Cromorne The CROMORNE was greatly appreciated from the 14th to the 17th century to accompany traditional songs, sacred music, dances and plays. It was played most often by professional musicians in royal palaces and large municipal formations. In a set of cromornes, each instrument covers a register. Professionals usually had a full set.

The cromorne probably originated in northern Italy towards the end of the 15th century, but it soon spread to Germany.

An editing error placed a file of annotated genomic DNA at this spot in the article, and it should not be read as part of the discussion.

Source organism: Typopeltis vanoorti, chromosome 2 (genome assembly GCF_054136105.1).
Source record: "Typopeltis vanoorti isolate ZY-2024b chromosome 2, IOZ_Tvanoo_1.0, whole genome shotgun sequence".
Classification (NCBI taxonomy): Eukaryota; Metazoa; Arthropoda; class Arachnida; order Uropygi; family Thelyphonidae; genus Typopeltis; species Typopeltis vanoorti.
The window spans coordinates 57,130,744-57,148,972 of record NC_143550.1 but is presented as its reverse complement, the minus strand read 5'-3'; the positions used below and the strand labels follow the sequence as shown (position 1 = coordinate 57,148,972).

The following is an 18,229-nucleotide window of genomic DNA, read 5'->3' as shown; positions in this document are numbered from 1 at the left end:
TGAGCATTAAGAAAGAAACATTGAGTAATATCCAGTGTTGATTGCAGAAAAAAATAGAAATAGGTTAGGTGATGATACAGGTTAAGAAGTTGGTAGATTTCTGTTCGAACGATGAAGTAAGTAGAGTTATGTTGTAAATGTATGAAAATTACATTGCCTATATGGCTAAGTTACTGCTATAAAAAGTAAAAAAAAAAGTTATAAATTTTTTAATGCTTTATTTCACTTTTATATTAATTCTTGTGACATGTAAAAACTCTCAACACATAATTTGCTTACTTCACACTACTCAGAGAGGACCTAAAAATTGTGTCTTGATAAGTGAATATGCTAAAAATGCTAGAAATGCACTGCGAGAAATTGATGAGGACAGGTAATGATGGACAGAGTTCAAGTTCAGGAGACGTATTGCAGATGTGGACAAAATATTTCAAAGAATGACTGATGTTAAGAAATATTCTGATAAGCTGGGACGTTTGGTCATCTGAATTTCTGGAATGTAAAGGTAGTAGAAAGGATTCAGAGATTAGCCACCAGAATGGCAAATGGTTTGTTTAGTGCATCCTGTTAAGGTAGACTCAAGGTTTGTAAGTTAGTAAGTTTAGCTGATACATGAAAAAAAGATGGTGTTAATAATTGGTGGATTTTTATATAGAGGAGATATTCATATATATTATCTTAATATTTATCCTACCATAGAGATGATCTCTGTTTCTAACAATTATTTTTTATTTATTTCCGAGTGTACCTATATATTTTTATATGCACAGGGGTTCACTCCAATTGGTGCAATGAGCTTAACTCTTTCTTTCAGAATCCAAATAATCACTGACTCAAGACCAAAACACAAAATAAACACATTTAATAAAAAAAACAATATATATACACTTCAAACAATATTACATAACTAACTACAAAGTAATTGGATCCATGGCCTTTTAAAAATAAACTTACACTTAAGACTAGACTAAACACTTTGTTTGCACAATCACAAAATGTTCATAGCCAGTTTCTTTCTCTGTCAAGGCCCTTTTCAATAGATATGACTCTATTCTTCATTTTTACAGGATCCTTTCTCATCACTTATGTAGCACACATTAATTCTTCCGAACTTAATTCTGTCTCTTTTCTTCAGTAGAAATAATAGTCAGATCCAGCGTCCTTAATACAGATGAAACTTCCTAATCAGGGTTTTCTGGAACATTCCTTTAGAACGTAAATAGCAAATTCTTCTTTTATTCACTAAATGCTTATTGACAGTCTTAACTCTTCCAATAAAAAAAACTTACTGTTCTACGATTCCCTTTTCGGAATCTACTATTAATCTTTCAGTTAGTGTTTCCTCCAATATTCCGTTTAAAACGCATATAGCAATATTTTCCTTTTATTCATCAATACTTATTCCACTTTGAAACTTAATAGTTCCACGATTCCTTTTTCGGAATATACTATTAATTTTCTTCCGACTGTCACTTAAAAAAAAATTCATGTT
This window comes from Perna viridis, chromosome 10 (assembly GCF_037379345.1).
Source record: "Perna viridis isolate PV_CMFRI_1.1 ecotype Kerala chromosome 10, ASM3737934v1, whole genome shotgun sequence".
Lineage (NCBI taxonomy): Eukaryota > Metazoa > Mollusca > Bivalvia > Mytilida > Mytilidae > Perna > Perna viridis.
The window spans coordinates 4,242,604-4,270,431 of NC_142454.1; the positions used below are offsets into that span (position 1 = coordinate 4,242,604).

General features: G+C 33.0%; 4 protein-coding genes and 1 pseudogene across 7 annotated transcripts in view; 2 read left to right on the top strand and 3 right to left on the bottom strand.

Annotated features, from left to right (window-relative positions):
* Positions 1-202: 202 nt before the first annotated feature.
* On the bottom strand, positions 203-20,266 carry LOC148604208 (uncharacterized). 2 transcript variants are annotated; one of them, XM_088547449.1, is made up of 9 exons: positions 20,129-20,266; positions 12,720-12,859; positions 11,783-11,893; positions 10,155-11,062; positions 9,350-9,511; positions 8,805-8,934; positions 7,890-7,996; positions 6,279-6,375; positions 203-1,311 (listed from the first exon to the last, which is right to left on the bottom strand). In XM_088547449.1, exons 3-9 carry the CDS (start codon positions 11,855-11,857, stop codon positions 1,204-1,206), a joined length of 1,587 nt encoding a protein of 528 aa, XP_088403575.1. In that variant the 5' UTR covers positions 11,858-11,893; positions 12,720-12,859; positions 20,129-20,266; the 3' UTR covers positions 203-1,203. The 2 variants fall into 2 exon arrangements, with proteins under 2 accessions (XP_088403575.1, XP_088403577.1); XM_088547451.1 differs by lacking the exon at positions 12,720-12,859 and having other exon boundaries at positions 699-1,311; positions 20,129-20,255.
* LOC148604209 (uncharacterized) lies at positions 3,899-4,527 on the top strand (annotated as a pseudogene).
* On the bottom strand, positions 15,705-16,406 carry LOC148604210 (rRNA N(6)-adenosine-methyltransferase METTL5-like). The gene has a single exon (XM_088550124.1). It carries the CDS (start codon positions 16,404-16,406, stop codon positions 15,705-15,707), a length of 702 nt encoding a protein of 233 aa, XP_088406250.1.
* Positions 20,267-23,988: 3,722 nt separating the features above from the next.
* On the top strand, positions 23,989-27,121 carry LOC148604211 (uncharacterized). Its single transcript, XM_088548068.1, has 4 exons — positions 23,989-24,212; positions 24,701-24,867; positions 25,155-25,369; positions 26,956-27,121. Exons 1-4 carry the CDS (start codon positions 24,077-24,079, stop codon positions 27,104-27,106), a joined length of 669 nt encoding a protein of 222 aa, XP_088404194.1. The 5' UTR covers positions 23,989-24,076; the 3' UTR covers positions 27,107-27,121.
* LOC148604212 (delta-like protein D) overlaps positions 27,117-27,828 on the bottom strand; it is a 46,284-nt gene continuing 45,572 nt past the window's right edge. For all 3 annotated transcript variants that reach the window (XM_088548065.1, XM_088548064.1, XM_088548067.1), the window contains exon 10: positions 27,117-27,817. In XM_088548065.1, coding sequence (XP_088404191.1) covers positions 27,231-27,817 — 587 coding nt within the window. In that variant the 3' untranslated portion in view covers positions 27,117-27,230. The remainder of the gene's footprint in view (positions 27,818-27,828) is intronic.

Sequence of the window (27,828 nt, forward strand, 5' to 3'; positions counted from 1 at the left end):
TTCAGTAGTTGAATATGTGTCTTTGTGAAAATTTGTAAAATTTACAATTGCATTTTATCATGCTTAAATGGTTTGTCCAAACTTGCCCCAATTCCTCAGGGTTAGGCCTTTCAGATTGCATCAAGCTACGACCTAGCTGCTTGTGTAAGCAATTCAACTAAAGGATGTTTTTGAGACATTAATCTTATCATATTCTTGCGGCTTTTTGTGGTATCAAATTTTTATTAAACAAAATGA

It is referred to in the archives of 1593-94 of the city of Trier in Germany. The sentries of the city were to play a wood, in particular the cromorne, morning, noon and evening, from the tower of the church.

Cromorne is a French woodwind reed instrument of uncertain identity, used in the early Baroque period in French court music. The name is sometimes confused with the similar-sounding name crumhorn, a musical woodwind instrument probably of different design, called "tournebout" by French theorists in the 17th century.